Political factors also contributed to the growth of the city economically and demographically. The political prowess of Washington Senators in the 1960s and beyond including Warren G. Magnuson and Harry Jackson promoted growth (Seatle.gov, 2017). They had great influence in research institutions such as the University of Washington, prompting new developments in high-technology sector, and providing a good environment for investments. Furthermore, the strategic location of the city at the west coast has enabled an expanded sea and air trade with Alaska, North Pacific and Asia. 

Currently, the city’s economy has been promoted by growing number of multinational companies that have chosen to station their headquarters and manufacturing plants in Seattle. Five of the Fortune 500 largest companies in 2013 were headquartered in Seattle: Amazon, Starbucks, Nordstrom, Expeditors International, and Weyerhaeuser. These companies offer great opportunities for employment and income, leading to economic growth of the city. 

The city of Seattle has also been shaped by immigration since 1960s. The decennial figures of 2010 indicated that the people of color increased from 26% to 34% of the total population of Seattle between 1990 and 2010, most of whom were foreign immigrants looking for employment in the industrious city. Furthermore, the percentage of foreign-born residents of Seattle increased from 13 percent to 19 percent within the same period, according to the American Community Survey. Based on this data, it is clear that the population increase in Seattle was partly contributed by immigration. As Seattle accommodates many technology and manufacturing companies, it has attracted several people from the U.S. and outside the U.S. who are looking for employment opportunities. In the process, the immigrants have contributed to the economic growth of the city by providing labor to large companies in the city.

The population of Seattle has been growing significantly since 1960, increasing from 557,087 people in 1960 to 704,352 in 2016. However, this growth was accompanied with low population density, declining from 3,385 people per square meter to about 2,906 people per square meter. According to Seattle Times, the US Census Bureau recently released demographic data analysis, showing that Seattle, once again, became the nation’s fastest growing population city, which is the second time in a decade. From July 1st, 2015 to July 1st, 2016, Seattle’s population increased about 21,000 of population, which means there would be 57 new people come to or be born in this city per day. Seattle’s population growth rate reached 3.1%, same as that in 2003, became the No.1 fastest population-growing city among 50 most populous cities in U.S. In 2015, Seattle was ranked the fourth. Back to 2003 when Seattle first became No.1 in the ranking, with 18,000 population growth and 2.8% growth rate. At that time, it is incredible. Nowadays, this number sounds negligible, because Seattle becomes a stronger metropolis.  Last year, Seattle realized a rapid population growth; the number of population exceeded 700,000, which only took Seattle 10 years. With this year’s population growth, Seattle’s average annual growth is 15658 people for the recent decade, which was the first time that it exceeds the post gold rush period’s average annual growth.  Someone may think that expensive house value may undermine population growth, but it is not the truth because job positions with high income in Seattle make that not a problem.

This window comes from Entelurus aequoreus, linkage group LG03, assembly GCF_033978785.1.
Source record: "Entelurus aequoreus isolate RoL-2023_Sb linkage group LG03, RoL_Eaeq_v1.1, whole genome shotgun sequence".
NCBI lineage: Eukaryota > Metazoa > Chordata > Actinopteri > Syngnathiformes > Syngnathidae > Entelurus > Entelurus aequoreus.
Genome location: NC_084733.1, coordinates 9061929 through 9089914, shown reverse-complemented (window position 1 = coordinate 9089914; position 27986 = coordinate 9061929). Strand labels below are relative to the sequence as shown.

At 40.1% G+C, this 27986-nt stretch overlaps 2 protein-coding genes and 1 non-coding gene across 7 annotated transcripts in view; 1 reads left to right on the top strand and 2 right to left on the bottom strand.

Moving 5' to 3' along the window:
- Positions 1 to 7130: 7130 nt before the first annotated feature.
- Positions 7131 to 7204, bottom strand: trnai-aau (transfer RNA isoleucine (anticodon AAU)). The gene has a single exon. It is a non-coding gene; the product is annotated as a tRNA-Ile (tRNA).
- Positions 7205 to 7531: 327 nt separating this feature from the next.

People who benefits most from economic development and population growths may be those who bought their houses many years ago and have higher education degree. First, they do not need to suffer from the increasing price of houses, and people with higher education degree tend to have higher income, so they are still able to lead a great life facing the increasing price of market products or services. Those who benefitted least must be the workers living in a rent house with minimum wage. They have to experience the increasing rent with little increase in minimum wage. Those families who are in deep poverty may suffer most. The poverty welfare is based on state level, so let us see the statistics from Washington State. In Washington State, 26 percent of poor families were in deep poverty in 1996; but 40 percent were in deep poverty in 2014 with less cash assistance from welfare available (Browning, 2016) With the continuous growth of commodity price but less welfare, poor families seem too hard to make a living in Seattle. Therefore, urban planners in Seattle are supposed to design and operate efficient and affordable public transportation system and education opportunities for all income levels. What’s more, urban planners should also provide a reasonable level of qualified and affordable housing choice by subsidy for the poor. 

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The basic model of Why & How Cities Grow tells us that a city starts to grow with rural to urban migration in demand of economic opportunity. However, this theory actually contradicts the development of Seattle, because the Seattle starts to grow because of military demand.  But it is true that people experienced rural-to-urban migration that people used to live in a small fishing port town then Seattle becomes a strong military city. The model also illustrates that there will be an increased market size and business opportunities, increased labor specialization and increased productivity. This model conforms to Seattle’s development trend that when Boeing started its industrial growth, it created thousands of working opportunities for the workers; and the labor specialization was increased as well, from a simple fishing-based labor form to a more comprehensive and efficient labor concentration. Also, this model tells us that a city grows with increased income recirculation and public revenue as well as additional business opportunities and public services, which attracts more population to this city.  It is true that Seattle got through a large population growth while Microsoft led Seattle achieve the transformation from a military-based city to a high-tech based city. More and more working, business opportunities and public services were improved, then people are driven to this city for better life.